Labour's East Coast-based list MP and its former Napier-based list MP have pledged that their party will reopen the Gisborne to Napier rail line if it is voted into government next year.
The announcement came at a public meeting in Gisborne on Monday night, hosted by the district's mayor, Meng Foon.
The meeting was used for people to discuss KiwiRail's rejection of the Business and Economic Research Limited's (BERL) review of the decision to close the line.
Labour list MP Moana Mackey said the party could see the economic opportunity that rail could provide the region.
"And we are convinced it makes sense to retain the line, keep the extra trucks off the road and keep East Coast products competitive."
Labour's former Napier-based list MP Stuart Nash said a reliable rail transport system was crucial for the economic and social development of the Gisborne and Hawke's Bay regions.
His party would consider a public/private model to reopen and run the rail line, if one was proposed.
"I think Labour would look at all the options. We want to attract economic development and not limit it.
"I've been privy to the BERL report and conversations with customers of the line and commercial operators who use the rail line and don't buy into the argument that the line is not economical."
A washout on the line between Wairoa and Gisborne last year would cost about $4 million to repair and it was an expense used by KiwiRail to suggest the network was not viable.
"The week after that washout occurred, it should have been repaired.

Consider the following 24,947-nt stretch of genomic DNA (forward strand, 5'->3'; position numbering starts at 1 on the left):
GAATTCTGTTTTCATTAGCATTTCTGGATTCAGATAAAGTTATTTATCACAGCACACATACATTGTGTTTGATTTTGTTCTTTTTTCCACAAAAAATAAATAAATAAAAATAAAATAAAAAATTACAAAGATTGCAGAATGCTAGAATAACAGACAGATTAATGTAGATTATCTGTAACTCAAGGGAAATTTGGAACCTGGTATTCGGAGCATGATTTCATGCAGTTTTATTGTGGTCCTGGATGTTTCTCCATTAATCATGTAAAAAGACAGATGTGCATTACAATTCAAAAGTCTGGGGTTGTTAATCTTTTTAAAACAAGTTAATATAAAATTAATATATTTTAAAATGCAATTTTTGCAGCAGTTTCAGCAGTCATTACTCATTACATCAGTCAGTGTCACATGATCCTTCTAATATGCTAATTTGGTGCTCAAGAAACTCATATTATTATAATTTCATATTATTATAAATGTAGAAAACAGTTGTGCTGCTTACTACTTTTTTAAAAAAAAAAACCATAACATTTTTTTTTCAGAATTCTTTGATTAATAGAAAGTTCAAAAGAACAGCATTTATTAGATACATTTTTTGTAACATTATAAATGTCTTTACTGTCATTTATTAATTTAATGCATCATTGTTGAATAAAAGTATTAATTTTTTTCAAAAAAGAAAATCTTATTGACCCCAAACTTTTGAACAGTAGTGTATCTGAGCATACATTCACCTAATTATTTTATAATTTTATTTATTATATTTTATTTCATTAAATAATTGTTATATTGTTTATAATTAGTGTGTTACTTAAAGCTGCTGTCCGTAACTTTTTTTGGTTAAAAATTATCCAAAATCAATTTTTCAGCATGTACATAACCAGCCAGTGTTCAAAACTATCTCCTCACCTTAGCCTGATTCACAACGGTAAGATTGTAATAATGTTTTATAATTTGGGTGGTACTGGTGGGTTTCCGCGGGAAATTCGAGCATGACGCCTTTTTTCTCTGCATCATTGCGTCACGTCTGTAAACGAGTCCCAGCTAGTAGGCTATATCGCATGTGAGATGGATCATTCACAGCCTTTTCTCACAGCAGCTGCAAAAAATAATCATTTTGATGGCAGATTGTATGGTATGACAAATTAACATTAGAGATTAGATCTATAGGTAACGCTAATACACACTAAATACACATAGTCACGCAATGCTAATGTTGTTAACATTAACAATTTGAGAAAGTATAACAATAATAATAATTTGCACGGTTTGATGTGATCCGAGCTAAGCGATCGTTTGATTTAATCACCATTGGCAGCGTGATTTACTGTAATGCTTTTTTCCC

"There's no question for me that we need this, because it's so important to the economic value of the two regions," Mr Nash said.
At the meeting, forest owner Roger Dickie said he had 18 million tonnes of trees to be harvested in the region and he wanted to send at least 7.5 million tonnes south by rail.
Mr Dickie responded to KiwiRail chief executive Jim Quinn's claims that short-haul railways were uneconomic by pointing out a number of similar and shorter lines carted logs profitably for KiwiRail.
Meeting organiser and Gisborne district councillor Manu Caddie said the Government needed to justify its decision to close the line with "accurate figures".
"BERL has shown the numbers are much closer than KiwiRail suggested and that doesn't even take into account the massive extra cost to road maintenance, road safety issues, environmental benefits and the cost to regional jobs if Gisborne products are less competitive."
Mr Caddie said a vote of no confidence in National's East Coast MP Anne Tolley and its Napier MP Chris Tremain was "almost unanimously" supported by the 100 people at the meeting.
"Speakers suggested while the provinces have been loyal to National, the party leadership seem to have forgotten about rural New Zealanders."
The BERL review suggests a cost-benefit analysis be completed next, to form a comprehensive view to show what it would take to repair the line and reopen it.
It was thought the analysis would cost about $500,000 but Green MP Julie Genter said it was small change compared to the $100 million the Government spent on consultants for a new motorway in Wellington.